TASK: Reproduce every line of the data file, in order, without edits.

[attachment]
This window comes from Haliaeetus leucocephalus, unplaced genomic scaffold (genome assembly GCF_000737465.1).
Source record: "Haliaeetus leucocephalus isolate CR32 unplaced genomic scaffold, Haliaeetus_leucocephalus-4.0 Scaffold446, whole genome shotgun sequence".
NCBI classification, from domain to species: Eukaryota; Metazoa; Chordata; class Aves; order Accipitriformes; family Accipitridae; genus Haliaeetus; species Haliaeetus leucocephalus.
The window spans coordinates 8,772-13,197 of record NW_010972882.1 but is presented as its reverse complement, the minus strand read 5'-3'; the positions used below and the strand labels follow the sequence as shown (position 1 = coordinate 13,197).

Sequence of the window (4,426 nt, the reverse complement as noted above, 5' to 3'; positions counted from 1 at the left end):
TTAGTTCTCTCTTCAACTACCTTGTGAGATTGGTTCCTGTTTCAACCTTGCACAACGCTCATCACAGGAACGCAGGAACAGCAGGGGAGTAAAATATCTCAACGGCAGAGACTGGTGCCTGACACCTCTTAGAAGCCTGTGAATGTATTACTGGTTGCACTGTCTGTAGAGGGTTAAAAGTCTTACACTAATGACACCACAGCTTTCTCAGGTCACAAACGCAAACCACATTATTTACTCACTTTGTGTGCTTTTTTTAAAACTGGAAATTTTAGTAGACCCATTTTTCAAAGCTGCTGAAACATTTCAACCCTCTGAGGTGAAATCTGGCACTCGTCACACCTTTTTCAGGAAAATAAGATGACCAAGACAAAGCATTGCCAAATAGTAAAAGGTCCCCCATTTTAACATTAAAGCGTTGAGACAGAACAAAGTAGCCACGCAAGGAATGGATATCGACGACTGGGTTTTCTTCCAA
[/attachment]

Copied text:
This window comes from Haliaeetus leucocephalus, unplaced genomic scaffold (genome assembly GCF_000737465.1).
Source record: "Haliaeetus leucocephalus isolate CR32 unplaced genomic scaffold, Haliaeetus_leucocephalus-4.0 Scaffold446, whole genome shotgun sequence".
NCBI classification, from domain to species: Eukaryota; Metazoa; Chordata; class Aves; order Accipitriformes; family Accipitridae; genus Haliaeetus; species Haliaeetus leucocephalus.
The window spans coordinates 8,772-13,197 of record NW_010972882.1 but is presented as its reverse complement, the minus strand read 5'-3'; the positions used below and the strand labels follow the sequence as shown (position 1 = coordinate 13,197).

Sequence of the window (4,426 nt, the reverse complement as noted above, 5' to 3'; positions counted from 1 at the left end):
TTAGTTCTCTCTTCAACTACCTTGTGAGATTGGTTCCTGTTTCAACCTTGCACAACGCTCATCACAGGAACGCAGGAACAGCAGGGGAGTAAAATATCTCAACGGCAGAGACTGGTGCCTGACACCTCTTAGAAGCCTGTGAATGTATTACTGGTTGCACTGTCTGTAGAGGGTTAAAAGTCTTACACTAATGACACCACAGCTTTCTCAGGTCACAAACGCAAACCACATTATTTACTCACTTTGTGTGCTTTTTTTAAAACTGGAAATTTTAGTAGACCCATTTTTCAAAGCTGCTGAAACATTTCAACCCTCTGAGGTGAAATCTGGCACTCGTCACACCTTTTTCAGGAAAATAAGATGACCAAGACAAAGCATTGCCAAATAGTAAAAGGTCCCCCATTTTAACATTAAAGCGTTGAGACAGAACAAAGTAGCCACGCAAGGAATGGATATCGACGACTGGGTTTTCTTCCAA